Nordic Aviation Capital launch customer for Embraer P2F E-Jets

NAC to convert 10 E190s and E195s to freighters; first P2F E-Jet scheduled for delivery in 2024.

Nordic Aviation Capital launch customer for Embraer P2F E-Jets
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Limerick, Ireland-based Nordic Aviation Capital (NAC) is the launch lessor for the Embraer E-Jet Passenger-to-Freighter (P2F) programme announced in March 2022.

NAC will convert up to 10 of its fleet of E190s and E195s to freighter aircraft, according to an announcement by Embraer.

"The conversions will be completed at Embraer's facilities in Brazil. NAC's first P2F E-Jet is scheduled for delivery in 2024."


Combining under-floor bulk cargo and main deck, the maximum gross structural payload is 13,150kg for the E190F and 14,300kg for the E195F. "The range and payload capacity of the E195F is similar to the B737-300SF (nearly 2,500 nm) yet the E195F burns less fuel, generates fewer emissions, and has lower maintenance and cash operating costs."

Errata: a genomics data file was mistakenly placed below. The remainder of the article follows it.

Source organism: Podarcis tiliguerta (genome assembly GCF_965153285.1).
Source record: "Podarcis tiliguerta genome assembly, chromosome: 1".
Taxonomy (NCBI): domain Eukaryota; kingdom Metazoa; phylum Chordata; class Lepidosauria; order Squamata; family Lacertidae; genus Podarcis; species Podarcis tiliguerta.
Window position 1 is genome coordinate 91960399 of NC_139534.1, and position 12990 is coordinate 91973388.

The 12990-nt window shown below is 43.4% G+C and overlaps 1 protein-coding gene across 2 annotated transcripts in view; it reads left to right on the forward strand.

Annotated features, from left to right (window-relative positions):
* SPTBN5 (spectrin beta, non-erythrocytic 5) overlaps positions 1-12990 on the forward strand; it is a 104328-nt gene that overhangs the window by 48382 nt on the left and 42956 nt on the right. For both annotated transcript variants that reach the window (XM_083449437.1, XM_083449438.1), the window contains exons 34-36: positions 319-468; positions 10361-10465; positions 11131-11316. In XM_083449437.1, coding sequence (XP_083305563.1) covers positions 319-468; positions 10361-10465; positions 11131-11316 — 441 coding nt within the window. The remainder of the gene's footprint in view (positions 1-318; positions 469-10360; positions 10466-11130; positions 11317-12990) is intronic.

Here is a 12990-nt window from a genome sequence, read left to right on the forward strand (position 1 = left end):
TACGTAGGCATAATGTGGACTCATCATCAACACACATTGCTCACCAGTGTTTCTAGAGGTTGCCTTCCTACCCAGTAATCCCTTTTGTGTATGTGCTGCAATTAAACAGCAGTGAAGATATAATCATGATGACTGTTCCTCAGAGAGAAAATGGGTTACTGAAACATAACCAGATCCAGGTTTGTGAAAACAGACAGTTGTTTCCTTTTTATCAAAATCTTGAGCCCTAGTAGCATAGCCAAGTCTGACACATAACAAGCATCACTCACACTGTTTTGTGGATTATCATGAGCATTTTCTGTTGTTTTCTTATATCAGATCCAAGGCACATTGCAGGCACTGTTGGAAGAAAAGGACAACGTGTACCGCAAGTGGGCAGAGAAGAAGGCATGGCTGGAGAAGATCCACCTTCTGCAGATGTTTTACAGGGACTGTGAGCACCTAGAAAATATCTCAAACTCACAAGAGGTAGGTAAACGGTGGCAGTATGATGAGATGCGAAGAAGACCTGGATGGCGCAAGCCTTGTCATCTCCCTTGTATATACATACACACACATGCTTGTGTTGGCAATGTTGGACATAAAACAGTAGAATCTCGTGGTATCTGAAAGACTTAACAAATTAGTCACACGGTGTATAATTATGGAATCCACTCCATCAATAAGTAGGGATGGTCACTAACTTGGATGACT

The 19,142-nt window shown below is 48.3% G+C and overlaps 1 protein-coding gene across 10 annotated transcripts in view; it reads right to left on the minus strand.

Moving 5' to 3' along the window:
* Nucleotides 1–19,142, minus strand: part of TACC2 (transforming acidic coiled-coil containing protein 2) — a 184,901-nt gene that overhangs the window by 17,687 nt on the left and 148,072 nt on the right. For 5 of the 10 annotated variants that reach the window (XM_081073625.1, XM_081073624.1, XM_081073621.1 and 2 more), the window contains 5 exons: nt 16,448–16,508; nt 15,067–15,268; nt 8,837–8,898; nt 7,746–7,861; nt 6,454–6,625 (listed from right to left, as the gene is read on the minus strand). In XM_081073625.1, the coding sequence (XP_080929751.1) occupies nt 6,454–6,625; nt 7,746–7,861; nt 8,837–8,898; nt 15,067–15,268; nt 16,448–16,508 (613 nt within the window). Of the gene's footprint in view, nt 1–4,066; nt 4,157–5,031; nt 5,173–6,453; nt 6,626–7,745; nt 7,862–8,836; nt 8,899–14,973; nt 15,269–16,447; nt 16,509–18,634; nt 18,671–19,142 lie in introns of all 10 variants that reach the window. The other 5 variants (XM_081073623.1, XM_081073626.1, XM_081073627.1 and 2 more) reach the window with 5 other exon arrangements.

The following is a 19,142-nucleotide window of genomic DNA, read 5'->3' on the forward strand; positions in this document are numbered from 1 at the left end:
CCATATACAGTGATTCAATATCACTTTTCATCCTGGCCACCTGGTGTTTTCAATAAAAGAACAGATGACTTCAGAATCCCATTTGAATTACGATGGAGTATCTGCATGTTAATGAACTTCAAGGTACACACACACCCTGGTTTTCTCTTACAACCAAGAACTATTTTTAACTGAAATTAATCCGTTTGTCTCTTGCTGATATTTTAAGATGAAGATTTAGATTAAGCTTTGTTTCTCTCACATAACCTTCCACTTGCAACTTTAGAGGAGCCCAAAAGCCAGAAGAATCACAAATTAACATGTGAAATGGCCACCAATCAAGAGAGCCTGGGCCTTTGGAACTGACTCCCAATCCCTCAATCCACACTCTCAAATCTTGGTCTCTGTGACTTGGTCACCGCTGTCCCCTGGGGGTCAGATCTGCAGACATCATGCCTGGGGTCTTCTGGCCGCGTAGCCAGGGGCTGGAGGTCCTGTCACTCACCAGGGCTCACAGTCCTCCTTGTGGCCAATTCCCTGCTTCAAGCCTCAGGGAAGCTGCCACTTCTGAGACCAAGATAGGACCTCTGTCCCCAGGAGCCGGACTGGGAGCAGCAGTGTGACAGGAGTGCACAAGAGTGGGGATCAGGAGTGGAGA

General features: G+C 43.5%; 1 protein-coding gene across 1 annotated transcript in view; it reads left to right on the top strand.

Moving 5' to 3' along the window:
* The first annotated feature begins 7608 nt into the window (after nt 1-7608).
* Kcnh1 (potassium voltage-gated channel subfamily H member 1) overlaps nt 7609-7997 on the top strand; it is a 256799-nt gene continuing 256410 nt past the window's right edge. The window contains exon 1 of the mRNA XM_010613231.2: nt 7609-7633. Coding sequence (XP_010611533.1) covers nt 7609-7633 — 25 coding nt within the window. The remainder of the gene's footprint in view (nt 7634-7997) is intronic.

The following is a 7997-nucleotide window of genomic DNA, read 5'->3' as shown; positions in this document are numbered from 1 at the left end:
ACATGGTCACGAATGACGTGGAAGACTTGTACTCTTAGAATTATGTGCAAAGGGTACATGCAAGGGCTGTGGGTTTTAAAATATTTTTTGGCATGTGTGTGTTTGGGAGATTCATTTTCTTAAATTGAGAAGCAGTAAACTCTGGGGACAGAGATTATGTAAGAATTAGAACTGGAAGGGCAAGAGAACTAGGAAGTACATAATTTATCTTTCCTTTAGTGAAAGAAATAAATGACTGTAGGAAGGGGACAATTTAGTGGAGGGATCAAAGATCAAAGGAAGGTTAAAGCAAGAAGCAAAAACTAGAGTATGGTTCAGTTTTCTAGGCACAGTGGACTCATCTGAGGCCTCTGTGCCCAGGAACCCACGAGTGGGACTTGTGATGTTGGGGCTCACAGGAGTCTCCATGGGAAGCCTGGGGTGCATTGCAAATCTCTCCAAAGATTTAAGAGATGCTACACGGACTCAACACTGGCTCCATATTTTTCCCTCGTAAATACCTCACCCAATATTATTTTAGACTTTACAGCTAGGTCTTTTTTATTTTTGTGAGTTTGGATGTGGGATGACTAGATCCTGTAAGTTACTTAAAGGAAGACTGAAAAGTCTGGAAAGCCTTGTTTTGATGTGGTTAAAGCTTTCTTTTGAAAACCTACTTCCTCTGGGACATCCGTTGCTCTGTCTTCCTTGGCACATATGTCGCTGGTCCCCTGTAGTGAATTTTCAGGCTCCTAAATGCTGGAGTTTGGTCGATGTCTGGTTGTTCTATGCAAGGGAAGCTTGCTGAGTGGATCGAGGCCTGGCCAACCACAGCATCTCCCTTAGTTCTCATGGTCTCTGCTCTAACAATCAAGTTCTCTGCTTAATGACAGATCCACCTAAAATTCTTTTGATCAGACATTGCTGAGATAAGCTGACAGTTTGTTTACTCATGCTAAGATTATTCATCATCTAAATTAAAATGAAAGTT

Source: Embraer

Jonathan McDonald, Manager of classic and cargo aircraft, IBA, an aviation consultancy, says: "We welcome Embraer's venture into the P2F market. Not only should this help place used Embraer 190s/195s but it should also help fill quite a substantial capacity chasm between the ATR72F/Q400F and Boeing 737 Classics. Clearly, there are routes out there which may be a bit of a stretch for turboprops but don't quite justify use of a Boeing 737 or other narrowbodies. That's where the E190F and 195F fit in."

Nordic Aviation Capital's portfolio consists of 469 in-service aircraft as of May 10, 2002 (including active, parked, and stored aircraft), according to commercial aircraft fleet data from IBA Insight. "Embraer E-Jet series aircraft make up around 31 percent of the total fleet with 71 percent of those being variants of the Embraer E190 (including the E190 AR, LR, SR and STD types)."

Nordic Aviation Capital owns 105 E190 series aircraft, making it the most prolific owner of E190 aircraft globally (excluding the Embraer 190E2 series aircraft). This is almost twice the number of aircraft belonging to Dublin, Ireland-based AerCap, the second largest owner of the type.

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